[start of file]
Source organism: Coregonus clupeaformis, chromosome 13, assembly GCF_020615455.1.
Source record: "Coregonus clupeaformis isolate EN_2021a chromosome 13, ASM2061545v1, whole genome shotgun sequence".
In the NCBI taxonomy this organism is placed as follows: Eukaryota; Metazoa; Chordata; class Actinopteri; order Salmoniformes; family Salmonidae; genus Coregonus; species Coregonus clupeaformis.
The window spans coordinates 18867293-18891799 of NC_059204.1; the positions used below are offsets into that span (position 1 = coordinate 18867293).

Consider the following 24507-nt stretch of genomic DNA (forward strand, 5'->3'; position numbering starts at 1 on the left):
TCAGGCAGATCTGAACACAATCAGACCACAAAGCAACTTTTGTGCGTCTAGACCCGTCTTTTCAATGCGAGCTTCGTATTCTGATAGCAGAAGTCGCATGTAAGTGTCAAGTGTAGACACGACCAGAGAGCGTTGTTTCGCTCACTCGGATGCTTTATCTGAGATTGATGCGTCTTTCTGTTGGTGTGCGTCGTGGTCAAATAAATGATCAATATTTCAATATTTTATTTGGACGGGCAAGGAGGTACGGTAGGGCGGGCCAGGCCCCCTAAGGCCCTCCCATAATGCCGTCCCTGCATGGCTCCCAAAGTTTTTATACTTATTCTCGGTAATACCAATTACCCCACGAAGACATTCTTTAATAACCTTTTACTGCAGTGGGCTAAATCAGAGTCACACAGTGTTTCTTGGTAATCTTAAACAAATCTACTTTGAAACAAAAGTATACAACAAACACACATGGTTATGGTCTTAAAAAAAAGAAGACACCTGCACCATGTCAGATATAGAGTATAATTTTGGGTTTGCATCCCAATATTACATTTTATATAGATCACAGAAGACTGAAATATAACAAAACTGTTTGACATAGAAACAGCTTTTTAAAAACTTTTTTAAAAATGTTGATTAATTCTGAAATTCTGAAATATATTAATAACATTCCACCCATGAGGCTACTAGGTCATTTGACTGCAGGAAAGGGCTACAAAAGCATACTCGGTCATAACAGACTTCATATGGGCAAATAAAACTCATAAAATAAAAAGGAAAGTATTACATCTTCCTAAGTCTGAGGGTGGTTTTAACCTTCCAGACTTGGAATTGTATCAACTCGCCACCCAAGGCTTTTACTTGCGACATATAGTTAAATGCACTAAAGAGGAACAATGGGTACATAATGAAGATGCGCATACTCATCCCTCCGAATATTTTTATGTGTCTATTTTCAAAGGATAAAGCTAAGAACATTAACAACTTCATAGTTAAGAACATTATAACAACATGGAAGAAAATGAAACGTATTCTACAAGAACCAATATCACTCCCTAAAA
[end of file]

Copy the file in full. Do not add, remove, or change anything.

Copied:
Source organism: Coregonus clupeaformis, chromosome 13, assembly GCF_020615455.1.
Source record: "Coregonus clupeaformis isolate EN_2021a chromosome 13, ASM2061545v1, whole genome shotgun sequence".
In the NCBI taxonomy this organism is placed as follows: Eukaryota; Metazoa; Chordata; class Actinopteri; order Salmoniformes; family Salmonidae; genus Coregonus; species Coregonus clupeaformis.
The window spans coordinates 18867293-18891799 of NC_059204.1; the positions used below are offsets into that span (position 1 = coordinate 18867293).

Consider the following 24507-nt stretch of genomic DNA (forward strand, 5'->3'; position numbering starts at 1 on the left):
TCAGGCAGATCTGAACACAATCAGACCACAAAGCAACTTTTGTGCGTCTAGACCCGTCTTTTCAATGCGAGCTTCGTATTCTGATAGCAGAAGTCGCATGTAAGTGTCAAGTGTAGACACGACCAGAGAGCGTTGTTTCGCTCACTCGGATGCTTTATCTGAGATTGATGCGTCTTTCTGTTGGTGTGCGTCGTGGTCAAATAAATGATCAATATTTCAATATTTTATTTGGACGGGCAAGGAGGTACGGTAGGGCGGGCCAGGCCCCCTAAGGCCCTCCCATAATGCCGTCCCTGCATGGCTCCCAAAGTTTTTATACTTATTCTCGGTAATACCAATTACCCCACGAAGACATTCTTTAATAACCTTTTACTGCAGTGGGCTAAATCAGAGTCACACAGTGTTTCTTGGTAATCTTAAACAAATCTACTTTGAAACAAAAGTATACAACAAACACACATGGTTATGGTCTTAAAAAAAAGAAGACACCTGCACCATGTCAGATATAGAGTATAATTTTGGGTTTGCATCCCAATATTACATTTTATATAGATCACAGAAGACTGAAATATAACAAAACTGTTTGACATAGAAACAGCTTTTTAAAAACTTTTTTAAAAATGTTGATTAATTCTGAAATTCTGAAATATATTAATAACATTCCACCCATGAGGCTACTAGGTCATTTGACTGCAGGAAAGGGCTACAAAAGCATACTCGGTCATAACAGACTTCATATGGGCAAATAAAACTCATAAAATAAAAAGGAAAGTATTACATCTTCCTAAGTCTGAGGGTGGTTTTAACCTTCCAGACTTGGAATTGTATCAACTCGCCACCCAAGGCTTTTACTTGCGACATATAGTTAAATGCACTAAAGAGGAACAATGGGTACATAATGAAGATGCGCATACTCATCCCTCCGAATATTTTTATGTGTCTATTTTCAAAGGATAAAGCTAAGAACATTAACAACTTCATAGTTAAGAACATTATAACAACATGGAAGAAAATGAAACGTATTCTACAAGAACCAATATCACTCCCTAAAA